Patterson, M.L.; Stern, S.; Crawford, P.B.; McMahon, R.P.; Similo, S.L.; Schreiber, G.B.; Morrison, J.A.; Waclawiw, M.A., 1997: Sociodemographic factors and obesity in preadolescent black and white girls: NHLBI's Growth and Health Study. The association of sociodemographic and family composition data with obesity was studied in 1213 black and 1166 white girls, ages 9 and 10, enrolled in the National Heart, Lung, and Blood Institute's Growth and Health Study. Obesity was defin...

Striegel-Moore, R.H.; Schreiber, G.B.; Lo, A.; Crawford, P.; Obarzanek, E.; Rodin, J., 1999: Eating disorder symptoms in a cohort of 11 to 16-year-old black and white girls: the NHLBI growth and health study. This study sought to provide reference data for the Eating Disorder Inventory (EDI) with use of young adolescent black and white girls. Moreover, the study examined the relationship between race, age, socioeconomic status, and adiposity and each o...

Striegel Moore, R.H.; Schreiber, G.B.; Lo, A.; Crawford, P.; Obarzanek, E.; Rodin, J., 2000: Eating disorder symptoms in a cohort of 11 to 16-year-old black and white girls: The NHLBI growth and health study. Objective: This study sought to provide reference data for the Eating Disorder Inventory (EDI) with use of young adolescent black and white girls. Moreover, the study examined the relationship between race, age, socioeconomic status, and adiposity...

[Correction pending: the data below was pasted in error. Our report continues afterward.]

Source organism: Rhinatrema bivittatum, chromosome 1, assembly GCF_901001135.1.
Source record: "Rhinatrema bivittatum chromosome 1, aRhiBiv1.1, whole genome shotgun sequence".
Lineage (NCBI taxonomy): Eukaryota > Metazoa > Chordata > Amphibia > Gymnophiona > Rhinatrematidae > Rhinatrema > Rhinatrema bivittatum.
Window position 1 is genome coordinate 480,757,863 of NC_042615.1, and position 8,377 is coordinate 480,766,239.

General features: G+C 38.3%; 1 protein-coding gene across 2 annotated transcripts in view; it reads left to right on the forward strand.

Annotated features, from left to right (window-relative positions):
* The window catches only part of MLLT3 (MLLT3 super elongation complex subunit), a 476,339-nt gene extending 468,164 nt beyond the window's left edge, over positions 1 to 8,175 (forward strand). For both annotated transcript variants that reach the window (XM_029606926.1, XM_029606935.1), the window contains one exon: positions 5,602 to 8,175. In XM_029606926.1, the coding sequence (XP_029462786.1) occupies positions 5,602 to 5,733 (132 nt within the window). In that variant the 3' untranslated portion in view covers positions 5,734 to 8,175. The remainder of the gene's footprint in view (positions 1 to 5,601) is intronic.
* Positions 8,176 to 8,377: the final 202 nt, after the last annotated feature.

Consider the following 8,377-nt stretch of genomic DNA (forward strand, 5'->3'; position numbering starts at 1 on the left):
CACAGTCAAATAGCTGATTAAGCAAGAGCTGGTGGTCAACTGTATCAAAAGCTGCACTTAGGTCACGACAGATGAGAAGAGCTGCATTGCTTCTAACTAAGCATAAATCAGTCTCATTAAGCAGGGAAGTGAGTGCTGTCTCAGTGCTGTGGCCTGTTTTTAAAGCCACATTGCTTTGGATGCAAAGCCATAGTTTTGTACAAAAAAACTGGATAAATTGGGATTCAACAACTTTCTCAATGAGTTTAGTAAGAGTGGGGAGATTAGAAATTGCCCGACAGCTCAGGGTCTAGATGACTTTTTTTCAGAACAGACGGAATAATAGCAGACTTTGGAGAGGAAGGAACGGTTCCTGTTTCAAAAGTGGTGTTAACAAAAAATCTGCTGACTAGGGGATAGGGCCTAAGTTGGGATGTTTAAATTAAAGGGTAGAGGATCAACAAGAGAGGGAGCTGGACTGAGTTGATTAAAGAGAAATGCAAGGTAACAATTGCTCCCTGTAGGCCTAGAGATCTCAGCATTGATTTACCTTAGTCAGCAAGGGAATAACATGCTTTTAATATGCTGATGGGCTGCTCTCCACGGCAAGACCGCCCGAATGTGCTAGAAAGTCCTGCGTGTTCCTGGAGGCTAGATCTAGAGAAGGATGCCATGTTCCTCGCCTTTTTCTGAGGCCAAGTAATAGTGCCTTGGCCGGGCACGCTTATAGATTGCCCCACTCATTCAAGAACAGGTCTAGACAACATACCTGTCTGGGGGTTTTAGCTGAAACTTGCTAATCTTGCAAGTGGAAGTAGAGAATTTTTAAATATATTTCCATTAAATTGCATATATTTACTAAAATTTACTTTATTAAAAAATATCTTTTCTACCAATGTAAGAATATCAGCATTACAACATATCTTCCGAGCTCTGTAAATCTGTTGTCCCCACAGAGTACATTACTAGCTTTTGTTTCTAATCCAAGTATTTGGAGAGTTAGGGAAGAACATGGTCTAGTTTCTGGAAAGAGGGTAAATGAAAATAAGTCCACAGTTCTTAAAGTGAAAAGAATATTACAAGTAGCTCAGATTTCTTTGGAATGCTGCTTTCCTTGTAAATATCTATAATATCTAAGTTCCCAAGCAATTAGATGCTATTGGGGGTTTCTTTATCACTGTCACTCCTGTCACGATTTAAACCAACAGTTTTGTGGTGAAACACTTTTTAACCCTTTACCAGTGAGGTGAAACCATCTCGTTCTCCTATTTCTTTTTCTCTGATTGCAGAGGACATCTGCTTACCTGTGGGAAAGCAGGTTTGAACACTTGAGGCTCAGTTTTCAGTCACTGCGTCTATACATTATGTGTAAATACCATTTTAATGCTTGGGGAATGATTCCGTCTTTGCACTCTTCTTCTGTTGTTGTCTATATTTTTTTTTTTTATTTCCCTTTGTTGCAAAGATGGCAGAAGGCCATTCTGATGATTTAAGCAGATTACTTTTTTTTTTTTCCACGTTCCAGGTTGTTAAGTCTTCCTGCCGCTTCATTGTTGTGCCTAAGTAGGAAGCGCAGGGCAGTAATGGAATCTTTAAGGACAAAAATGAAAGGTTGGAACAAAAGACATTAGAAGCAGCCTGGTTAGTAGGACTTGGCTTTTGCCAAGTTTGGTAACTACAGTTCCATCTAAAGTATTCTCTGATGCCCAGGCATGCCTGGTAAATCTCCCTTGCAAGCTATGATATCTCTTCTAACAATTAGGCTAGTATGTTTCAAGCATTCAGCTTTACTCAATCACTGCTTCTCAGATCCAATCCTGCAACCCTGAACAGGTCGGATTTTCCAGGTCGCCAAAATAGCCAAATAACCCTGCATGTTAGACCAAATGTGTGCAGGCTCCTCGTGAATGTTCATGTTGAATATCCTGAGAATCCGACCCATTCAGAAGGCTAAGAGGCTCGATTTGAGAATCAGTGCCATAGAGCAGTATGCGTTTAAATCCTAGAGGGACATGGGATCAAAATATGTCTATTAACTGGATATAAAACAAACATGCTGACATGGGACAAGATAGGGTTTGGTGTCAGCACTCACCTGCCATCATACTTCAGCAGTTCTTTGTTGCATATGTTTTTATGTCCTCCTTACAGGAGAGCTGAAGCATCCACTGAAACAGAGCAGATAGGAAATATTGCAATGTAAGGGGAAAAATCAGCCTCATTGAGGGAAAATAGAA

Morrison, John, A., 1992: Obesity and cardiovascular disease risk factors in black and white girls: the NHLBI Growth and Health Study. Objectives: Obesity may be a possible explanation for the higher cardiovascular disease mortality in Black women compared with White women. The National Heart, Lung, and Blood Institute Growth and Health Study (NGHS) is designed to assess factors...

Brown, K.M.; Schreiber, G.B.; McMahon, R.P.; Crawford, P.; Ghee, K.L., 1995: Maternal influences on body satisfaction in Black and White girls aged 9 and 10: The NHLBI Growth and Health Study (NGHS). Obesity, an important risk factor for cardiovascular disease, is more prevalent in the U.S. among Black than White women. Tolerance for obesity may be learned in childhood before weight gain begins. Greater tolerance for or approval of heavy daugh...

Anon, 1990: Cardiovascular disease risk factors in young black and white girls nhlbi growth and health study nghs. Circulation 81(2): 716